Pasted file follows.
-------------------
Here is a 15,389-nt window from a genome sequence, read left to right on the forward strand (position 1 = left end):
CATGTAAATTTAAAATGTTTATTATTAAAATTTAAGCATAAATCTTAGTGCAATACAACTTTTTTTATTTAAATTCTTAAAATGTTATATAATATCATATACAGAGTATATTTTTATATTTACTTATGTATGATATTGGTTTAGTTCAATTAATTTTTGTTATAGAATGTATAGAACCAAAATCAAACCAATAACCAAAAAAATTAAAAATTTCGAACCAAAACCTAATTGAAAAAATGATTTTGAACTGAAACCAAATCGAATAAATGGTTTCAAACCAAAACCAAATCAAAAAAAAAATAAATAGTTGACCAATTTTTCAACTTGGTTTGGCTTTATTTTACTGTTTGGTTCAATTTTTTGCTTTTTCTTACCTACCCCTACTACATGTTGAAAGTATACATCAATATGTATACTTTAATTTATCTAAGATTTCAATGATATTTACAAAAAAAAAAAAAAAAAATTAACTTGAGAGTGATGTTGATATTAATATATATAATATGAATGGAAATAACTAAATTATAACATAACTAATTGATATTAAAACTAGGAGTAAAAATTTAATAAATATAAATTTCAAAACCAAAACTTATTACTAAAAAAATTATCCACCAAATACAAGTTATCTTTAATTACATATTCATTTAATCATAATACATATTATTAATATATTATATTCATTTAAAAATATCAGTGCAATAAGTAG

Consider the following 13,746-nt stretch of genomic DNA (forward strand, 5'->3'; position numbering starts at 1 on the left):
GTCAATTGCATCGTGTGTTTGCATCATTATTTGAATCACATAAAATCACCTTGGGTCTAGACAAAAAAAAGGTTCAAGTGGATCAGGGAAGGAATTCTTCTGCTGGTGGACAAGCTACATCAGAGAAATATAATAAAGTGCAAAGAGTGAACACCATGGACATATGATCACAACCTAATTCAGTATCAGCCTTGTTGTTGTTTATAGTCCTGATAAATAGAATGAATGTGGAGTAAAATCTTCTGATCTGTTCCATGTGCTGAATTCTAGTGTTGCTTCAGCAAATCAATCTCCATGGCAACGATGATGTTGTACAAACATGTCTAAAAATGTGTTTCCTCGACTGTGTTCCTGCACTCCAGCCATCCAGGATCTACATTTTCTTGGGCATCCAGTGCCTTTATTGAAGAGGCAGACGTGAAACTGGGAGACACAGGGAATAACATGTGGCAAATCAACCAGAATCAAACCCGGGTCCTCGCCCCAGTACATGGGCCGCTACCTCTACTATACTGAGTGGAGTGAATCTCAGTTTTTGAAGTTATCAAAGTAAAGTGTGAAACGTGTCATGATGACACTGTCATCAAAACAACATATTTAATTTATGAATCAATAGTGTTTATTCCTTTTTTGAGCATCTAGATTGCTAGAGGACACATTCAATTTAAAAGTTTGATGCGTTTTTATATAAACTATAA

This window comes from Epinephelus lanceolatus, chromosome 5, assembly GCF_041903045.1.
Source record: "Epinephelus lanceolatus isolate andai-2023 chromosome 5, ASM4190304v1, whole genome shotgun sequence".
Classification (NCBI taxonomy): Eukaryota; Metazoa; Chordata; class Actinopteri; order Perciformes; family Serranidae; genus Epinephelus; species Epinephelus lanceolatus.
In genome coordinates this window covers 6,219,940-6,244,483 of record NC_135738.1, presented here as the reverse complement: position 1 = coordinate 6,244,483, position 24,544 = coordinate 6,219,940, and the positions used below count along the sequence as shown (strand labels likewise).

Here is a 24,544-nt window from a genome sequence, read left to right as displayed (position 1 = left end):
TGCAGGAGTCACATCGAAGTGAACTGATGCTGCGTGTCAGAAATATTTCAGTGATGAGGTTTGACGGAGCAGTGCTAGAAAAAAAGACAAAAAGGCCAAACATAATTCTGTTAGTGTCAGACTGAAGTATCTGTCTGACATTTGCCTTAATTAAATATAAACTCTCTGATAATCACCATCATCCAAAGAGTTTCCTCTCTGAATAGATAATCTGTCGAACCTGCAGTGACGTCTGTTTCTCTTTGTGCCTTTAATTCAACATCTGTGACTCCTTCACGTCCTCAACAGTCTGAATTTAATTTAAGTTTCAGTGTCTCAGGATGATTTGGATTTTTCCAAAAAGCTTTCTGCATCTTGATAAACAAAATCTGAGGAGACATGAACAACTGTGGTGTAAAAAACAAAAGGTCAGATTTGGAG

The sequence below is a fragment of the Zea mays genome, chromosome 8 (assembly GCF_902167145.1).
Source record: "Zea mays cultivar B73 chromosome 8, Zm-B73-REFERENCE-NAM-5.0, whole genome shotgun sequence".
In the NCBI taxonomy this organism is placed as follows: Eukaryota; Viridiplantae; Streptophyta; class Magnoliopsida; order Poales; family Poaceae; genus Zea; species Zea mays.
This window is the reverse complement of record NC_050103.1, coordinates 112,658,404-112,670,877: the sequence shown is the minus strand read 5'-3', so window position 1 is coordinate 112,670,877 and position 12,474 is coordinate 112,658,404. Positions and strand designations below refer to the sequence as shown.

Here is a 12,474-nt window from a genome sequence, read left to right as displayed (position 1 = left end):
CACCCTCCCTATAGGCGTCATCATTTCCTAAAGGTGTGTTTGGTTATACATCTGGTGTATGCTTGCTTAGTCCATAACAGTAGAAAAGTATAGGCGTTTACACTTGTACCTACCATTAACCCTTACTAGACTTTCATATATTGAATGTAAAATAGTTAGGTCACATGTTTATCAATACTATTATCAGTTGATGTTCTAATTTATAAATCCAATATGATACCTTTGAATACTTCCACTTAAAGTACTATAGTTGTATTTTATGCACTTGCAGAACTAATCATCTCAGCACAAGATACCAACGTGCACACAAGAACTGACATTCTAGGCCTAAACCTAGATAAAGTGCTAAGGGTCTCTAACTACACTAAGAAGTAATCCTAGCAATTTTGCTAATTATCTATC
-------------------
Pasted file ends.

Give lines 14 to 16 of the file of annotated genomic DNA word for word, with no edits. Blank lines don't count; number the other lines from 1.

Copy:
This window is the reverse complement of record NC_050103.1, coordinates 112,658,404-112,670,877: the sequence shown is the minus strand read 5'-3', so window position 1 is coordinate 112,670,877 and position 12,474 is coordinate 112,658,404. Positions and strand designations below refer to the sequence as shown.

Here is a 12,474-nt window from a genome sequence, read left to right as displayed (position 1 = left end):
CACCCTCCCTATAGGCGTCATCATTTCCTAAAGGTGTGTTTGGTTATACATCTGGTGTATGCTTGCTTAGTCCATAACAGTAGAAAAGTATAGGCGTTTACACTTGTACCTACCATTAACCCTTACTAGACTTTCATATATTGAATGTAAAATAGTTAGGTCACATGTTTATCAATACTATTATCAGTTGATGTTCTAATTTATAAATCCAATATGATACCTTTGAATACTTCCACTTAAAGTACTATAGTTGTATTTTATGCACTTGCAGAACTAATCATCTCAGCACAAGATACCAACGTGCACACAAGAACTGACATTCTAGGCCTAAACCTAGATAAAGTGCTAAGGGTCTCTAACTACACTAAGAAGTAATCCTAGCAATTTTGCTAATTATCTATC